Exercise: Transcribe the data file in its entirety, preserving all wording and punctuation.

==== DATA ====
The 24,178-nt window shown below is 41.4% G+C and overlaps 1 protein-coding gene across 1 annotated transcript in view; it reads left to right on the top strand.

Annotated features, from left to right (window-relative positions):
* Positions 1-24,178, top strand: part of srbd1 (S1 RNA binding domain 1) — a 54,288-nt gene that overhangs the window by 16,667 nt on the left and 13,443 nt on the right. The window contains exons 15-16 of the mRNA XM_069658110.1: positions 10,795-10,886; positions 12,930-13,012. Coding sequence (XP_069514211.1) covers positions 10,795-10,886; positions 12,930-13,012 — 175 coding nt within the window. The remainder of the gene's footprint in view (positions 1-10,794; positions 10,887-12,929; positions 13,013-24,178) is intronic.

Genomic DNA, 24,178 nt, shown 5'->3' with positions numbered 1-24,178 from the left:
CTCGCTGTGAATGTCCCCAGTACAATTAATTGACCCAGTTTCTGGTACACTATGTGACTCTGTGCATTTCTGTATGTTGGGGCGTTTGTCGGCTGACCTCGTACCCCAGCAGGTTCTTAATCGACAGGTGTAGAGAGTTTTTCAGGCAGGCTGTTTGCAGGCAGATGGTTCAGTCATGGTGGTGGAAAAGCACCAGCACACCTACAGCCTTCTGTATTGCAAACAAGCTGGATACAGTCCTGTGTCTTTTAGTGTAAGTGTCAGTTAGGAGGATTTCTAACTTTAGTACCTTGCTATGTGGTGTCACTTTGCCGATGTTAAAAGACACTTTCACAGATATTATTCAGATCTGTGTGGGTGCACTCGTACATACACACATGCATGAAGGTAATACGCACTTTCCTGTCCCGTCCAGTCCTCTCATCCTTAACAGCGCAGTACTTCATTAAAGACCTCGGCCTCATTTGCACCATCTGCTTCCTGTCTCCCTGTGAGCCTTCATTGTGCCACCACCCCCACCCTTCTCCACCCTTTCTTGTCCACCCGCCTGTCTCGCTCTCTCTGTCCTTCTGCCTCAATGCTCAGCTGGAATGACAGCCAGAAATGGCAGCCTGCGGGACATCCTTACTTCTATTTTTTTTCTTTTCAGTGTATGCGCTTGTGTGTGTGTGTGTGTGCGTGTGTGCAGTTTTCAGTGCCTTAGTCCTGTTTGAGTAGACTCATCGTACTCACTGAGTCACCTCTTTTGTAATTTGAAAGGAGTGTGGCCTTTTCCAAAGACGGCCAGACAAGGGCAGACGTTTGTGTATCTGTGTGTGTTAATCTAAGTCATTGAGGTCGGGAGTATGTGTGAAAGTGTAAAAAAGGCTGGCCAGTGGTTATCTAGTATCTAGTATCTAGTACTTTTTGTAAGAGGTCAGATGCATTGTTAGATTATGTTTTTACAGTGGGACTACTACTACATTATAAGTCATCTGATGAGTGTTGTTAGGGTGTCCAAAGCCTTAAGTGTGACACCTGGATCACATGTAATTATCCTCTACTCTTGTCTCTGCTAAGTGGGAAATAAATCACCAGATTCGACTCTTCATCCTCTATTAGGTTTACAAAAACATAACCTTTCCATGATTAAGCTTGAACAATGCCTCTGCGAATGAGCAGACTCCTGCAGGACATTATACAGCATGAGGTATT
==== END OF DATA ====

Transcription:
The 24,178-nt window shown below is 41.4% G+C and overlaps 1 protein-coding gene across 1 annotated transcript in view; it reads left to right on the top strand.

Annotated features, from left to right (window-relative positions):
* Positions 1-24,178, top strand: part of srbd1 (S1 RNA binding domain 1) — a 54,288-nt gene that overhangs the window by 16,667 nt on the left and 13,443 nt on the right. The window contains exons 15-16 of the mRNA XM_069658110.1: positions 10,795-10,886; positions 12,930-13,012. Coding sequence (XP_069514211.1) covers positions 10,795-10,886; positions 12,930-13,012 — 175 coding nt within the window. The remainder of the gene's footprint in view (positions 1-10,794; positions 10,887-12,929; positions 13,013-24,178) is intronic.

Genomic DNA, 24,178 nt, shown 5'->3' with positions numbered 1-24,178 from the left:
CTCGCTGTGAATGTCCCCAGTACAATTAATTGACCCAGTTTCTGGTACACTATGTGACTCTGTGCATTTCTGTATGTTGGGGCGTTTGTCGGCTGACCTCGTACCCCAGCAGGTTCTTAATCGACAGGTGTAGAGAGTTTTTCAGGCAGGCTGTTTGCAGGCAGATGGTTCAGTCATGGTGGTGGAAAAGCACCAGCACACCTACAGCCTTCTGTATTGCAAACAAGCTGGATACAGTCCTGTGTCTTTTAGTGTAAGTGTCAGTTAGGAGGATTTCTAACTTTAGTACCTTGCTATGTGGTGTCACTTTGCCGATGTTAAAAGACACTTTCACAGATATTATTCAGATCTGTGTGGGTGCACTCGTACATACACACATGCATGAAGGTAATACGCACTTTCCTGTCCCGTCCAGTCCTCTCATCCTTAACAGCGCAGTACTTCATTAAAGACCTCGGCCTCATTTGCACCATCTGCTTCCTGTCTCCCTGTGAGCCTTCATTGTGCCACCACCCCCACCCTTCTCCACCCTTTCTTGTCCACCCGCCTGTCTCGCTCTCTCTGTCCTTCTGCCTCAATGCTCAGCTGGAATGACAGCCAGAAATGGCAGCCTGCGGGACATCCTTACTTCTATTTTTTTTCTTTTCAGTGTATGCGCTTGTGTGTGTGTGTGTGTGCGTGTGTGCAGTTTTCAGTGCCTTAGTCCTGTTTGAGTAGACTCATCGTACTCACTGAGTCACCTCTTTTGTAATTTGAAAGGAGTGTGGCCTTTTCCAAAGACGGCCAGACAAGGGCAGACGTTTGTGTATCTGTGTGTGTTAATCTAAGTCATTGAGGTCGGGAGTATGTGTGAAAGTGTAAAAAAGGCTGGCCAGTGGTTATCTAGTATCTAGTATCTAGTACTTTTTGTAAGAGGTCAGATGCATTGTTAGATTATGTTTTTACAGTGGGACTACTACTACATTATAAGTCATCTGATGAGTGTTGTTAGGGTGTCCAAAGCCTTAAGTGTGACACCTGGATCACATGTAATTATCCTCTACTCTTGTCTCTGCTAAGTGGGAAATAAATCACCAGATTCGACTCTTCATCCTCTATTAGGTTTACAAAAACATAACCTTTCCATGATTAAGCTTGAACAATGCCTCTGCGAATGAGCAGACTCCTGCAGGACATTATACAGCATGAGGTATT